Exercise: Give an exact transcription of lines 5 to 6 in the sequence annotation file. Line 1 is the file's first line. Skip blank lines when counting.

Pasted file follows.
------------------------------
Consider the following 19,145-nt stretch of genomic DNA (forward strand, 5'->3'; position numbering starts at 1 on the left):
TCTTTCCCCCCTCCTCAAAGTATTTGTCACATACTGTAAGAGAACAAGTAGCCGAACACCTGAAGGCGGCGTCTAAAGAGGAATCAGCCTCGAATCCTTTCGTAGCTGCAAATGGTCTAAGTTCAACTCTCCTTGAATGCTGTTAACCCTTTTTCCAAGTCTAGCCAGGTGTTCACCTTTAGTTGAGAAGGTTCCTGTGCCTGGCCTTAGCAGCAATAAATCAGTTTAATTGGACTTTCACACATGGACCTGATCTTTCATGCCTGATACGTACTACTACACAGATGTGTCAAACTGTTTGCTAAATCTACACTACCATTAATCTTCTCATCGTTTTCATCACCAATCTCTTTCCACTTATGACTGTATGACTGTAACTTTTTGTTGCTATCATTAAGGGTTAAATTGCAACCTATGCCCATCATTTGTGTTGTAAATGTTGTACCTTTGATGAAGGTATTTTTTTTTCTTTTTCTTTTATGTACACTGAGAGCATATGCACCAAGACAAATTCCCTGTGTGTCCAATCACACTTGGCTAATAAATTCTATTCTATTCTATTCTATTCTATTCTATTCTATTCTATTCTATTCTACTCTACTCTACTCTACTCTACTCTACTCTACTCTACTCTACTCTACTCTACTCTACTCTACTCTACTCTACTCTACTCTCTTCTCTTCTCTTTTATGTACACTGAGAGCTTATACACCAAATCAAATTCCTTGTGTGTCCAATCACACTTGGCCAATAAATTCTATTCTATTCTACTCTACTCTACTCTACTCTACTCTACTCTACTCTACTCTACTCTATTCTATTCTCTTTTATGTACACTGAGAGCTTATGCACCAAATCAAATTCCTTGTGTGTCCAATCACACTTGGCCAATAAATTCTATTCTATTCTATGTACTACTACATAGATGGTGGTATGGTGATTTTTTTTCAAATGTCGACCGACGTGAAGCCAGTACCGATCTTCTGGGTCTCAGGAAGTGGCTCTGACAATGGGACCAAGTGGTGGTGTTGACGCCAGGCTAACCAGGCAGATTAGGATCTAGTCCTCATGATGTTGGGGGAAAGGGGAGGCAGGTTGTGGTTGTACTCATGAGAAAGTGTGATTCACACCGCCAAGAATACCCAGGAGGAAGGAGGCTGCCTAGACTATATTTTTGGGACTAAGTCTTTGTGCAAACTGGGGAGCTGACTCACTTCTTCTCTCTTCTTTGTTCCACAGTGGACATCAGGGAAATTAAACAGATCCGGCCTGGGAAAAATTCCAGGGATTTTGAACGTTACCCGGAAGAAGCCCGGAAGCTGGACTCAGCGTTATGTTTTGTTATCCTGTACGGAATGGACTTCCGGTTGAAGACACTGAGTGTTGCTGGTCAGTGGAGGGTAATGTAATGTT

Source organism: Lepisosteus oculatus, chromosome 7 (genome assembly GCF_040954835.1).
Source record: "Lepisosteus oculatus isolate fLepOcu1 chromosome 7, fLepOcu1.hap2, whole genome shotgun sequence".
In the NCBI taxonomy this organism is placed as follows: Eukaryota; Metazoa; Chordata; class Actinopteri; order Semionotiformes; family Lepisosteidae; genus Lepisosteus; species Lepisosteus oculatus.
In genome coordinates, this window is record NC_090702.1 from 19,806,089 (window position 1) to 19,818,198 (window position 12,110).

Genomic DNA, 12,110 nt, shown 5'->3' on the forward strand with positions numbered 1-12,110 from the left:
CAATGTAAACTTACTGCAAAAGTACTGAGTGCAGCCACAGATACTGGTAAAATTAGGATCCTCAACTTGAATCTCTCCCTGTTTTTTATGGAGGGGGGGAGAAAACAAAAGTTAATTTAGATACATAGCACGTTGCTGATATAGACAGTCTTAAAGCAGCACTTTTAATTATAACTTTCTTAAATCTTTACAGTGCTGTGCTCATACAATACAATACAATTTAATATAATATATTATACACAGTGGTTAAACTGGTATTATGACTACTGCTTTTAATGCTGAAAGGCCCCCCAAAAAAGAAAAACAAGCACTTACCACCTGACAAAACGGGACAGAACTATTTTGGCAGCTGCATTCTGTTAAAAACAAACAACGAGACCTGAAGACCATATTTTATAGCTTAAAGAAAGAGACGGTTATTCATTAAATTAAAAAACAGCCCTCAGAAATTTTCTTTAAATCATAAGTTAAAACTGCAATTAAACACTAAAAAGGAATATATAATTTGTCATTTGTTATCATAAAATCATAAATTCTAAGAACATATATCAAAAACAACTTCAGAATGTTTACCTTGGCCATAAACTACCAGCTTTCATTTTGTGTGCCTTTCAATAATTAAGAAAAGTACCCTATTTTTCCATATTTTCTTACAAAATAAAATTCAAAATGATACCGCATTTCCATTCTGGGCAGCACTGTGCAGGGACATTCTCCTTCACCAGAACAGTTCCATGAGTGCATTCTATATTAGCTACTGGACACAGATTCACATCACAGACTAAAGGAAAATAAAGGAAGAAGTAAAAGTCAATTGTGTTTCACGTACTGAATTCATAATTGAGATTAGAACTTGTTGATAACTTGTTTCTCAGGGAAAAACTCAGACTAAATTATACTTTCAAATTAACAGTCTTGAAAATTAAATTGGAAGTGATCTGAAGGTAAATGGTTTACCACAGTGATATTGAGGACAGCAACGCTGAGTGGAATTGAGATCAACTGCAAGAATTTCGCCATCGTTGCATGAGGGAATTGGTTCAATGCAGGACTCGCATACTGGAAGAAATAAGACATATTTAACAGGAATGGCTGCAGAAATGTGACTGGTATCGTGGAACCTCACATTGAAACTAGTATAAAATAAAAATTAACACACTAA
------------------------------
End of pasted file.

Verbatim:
In the NCBI taxonomy this organism is placed as follows: Eukaryota; Metazoa; Chordata; class Actinopteri; order Semionotiformes; family Lepisosteidae; genus Lepisosteus; species Lepisosteus oculatus.
In genome coordinates, this window is record NC_090702.1 from 19,806,089 (window position 1) to 19,818,198 (window position 12,110).